Image_1_Arabidopsis PCaP2 Functions as a Linker Between ABA and SA Signals in Plant Water Deficit Tolerance.tif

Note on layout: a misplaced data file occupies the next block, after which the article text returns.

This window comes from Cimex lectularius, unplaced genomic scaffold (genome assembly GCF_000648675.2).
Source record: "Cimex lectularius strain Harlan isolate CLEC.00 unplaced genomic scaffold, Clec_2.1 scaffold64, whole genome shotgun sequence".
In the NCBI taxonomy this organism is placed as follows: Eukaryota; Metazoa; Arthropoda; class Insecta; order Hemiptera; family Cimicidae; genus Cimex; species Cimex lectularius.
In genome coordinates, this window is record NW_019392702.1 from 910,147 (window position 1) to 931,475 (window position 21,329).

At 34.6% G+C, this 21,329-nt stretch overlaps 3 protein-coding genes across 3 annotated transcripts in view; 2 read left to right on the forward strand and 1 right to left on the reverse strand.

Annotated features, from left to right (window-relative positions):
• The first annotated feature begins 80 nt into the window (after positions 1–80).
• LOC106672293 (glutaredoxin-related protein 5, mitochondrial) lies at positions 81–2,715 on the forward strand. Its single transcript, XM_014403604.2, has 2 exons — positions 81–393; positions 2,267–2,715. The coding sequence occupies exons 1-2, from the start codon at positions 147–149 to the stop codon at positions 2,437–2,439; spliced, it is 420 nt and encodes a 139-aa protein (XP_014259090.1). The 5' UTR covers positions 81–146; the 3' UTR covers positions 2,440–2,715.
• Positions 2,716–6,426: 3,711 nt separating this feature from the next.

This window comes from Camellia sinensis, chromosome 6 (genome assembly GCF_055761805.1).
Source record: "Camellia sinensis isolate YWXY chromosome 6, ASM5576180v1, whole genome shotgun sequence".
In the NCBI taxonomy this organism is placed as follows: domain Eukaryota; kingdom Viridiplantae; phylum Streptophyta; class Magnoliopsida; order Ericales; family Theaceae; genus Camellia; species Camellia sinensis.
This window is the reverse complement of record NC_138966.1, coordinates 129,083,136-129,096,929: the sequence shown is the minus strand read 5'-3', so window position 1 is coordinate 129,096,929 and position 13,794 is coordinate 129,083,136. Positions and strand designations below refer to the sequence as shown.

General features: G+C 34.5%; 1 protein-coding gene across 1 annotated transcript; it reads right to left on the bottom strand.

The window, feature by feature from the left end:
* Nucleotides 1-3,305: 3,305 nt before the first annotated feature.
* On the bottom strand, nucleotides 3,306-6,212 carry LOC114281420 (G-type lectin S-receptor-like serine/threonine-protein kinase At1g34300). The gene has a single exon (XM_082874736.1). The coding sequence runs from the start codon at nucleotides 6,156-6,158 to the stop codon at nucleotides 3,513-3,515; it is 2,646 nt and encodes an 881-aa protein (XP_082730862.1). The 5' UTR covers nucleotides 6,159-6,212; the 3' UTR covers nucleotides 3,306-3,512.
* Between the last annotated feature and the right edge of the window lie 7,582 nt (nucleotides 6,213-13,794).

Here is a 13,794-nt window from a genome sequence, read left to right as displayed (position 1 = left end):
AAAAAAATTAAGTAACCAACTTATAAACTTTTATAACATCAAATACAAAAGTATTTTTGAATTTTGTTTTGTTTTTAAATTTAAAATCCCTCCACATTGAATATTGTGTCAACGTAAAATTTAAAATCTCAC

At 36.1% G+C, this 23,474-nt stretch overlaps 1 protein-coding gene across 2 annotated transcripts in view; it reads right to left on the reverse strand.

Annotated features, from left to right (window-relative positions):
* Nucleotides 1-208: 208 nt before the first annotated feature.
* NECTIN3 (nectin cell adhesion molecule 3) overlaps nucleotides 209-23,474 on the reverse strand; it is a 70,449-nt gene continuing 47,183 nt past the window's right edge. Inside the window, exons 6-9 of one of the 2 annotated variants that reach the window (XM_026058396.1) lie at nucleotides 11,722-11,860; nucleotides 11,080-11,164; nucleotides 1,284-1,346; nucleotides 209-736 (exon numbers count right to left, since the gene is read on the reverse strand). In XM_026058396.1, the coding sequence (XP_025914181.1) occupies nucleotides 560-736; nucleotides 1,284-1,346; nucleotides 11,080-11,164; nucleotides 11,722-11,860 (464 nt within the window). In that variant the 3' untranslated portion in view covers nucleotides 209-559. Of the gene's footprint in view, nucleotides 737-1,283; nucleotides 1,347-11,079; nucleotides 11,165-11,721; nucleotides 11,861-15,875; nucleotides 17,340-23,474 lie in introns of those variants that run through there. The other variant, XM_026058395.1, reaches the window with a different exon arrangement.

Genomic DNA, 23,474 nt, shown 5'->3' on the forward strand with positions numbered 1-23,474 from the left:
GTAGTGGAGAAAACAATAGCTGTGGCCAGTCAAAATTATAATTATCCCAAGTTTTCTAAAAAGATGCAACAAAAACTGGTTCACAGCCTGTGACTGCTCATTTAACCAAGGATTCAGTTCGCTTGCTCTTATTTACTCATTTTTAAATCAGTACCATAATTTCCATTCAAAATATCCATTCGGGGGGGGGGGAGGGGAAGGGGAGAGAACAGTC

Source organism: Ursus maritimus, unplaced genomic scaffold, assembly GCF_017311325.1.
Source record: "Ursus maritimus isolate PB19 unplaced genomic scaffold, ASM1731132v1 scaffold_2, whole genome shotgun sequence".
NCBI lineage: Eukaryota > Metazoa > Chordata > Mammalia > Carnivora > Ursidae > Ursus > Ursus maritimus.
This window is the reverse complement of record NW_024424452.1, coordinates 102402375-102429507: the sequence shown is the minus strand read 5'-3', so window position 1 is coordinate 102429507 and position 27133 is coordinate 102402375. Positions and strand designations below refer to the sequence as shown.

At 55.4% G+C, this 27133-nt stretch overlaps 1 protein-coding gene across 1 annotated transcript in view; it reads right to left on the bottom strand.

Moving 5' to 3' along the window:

Water stress has a major influence on plant growth, development, and productivity. However, the cross-talk networks involved in drought tolerance are not well understood. Arabidopsis PCaP2 is a plasma membrane-associated Ca2+-binding protein. In this study, we employ qRT-PCR and β-glucuronidase (GUS) histochemical staining to demonstrate that PCaP2 expression was strongly induced in roots, cotyledons, true leaves, lateral roots, and whole plants under water deficit conditions. Compared with the wild type (WT) plants, PCaP2-overexpressing (PCaP2-OE) plants displayed enhanced water deficit tolerance in terms of seed germination, seedling growth, and plant survival status. On the contrary, PCaP2 mutation and reduction via PCaP2-RNAi rendered plants more sensitive to water deficit. Furthermore, PCaP2-RNAi and pcap2 seedlings showed shorter root hairs and lower relative water content compared to WT under normal conditions and these phenotypes were exacerbated under water deficit. Additionally, the expression of PCaP2 was strongly induced by exogenous abscisic acid (ABA) and salicylic acid (SA) treatments. PCaP2-OE plants showed insensitive to exogenous ABA and SA treatments, in contrast to the susceptible phenotypes of pcap2 and PCaP2-RNAi. It is well-known that SNF1-related kinase 2s (SnRK2s) and pathogenesis-related (PRs) are major factors that influence plant drought tolerance by ABA- and SA-mediated pathways, respectively. Interestingly, PCaP2 positively regulated the expression of drought-inducible genes (RD29A, KIN1, and KIN2), ABA-mediated drought responsive genes (SnRK2.2, -2.3, -2.6, ABF1, -2, -3, -4), and SA-mediated drought responsive genes (PR1, -2, -5) under water deficit, ABA, or SA treatments. Taken together, our results showed that PCaP2 plays an important and positive role in Arabidopsis water deficit tolerance by involving in response to both ABA and SA signals and regulating root hair growth. This study provides novel insights into the underlying cross-talk mechanisms of plants in response to water deficit stress.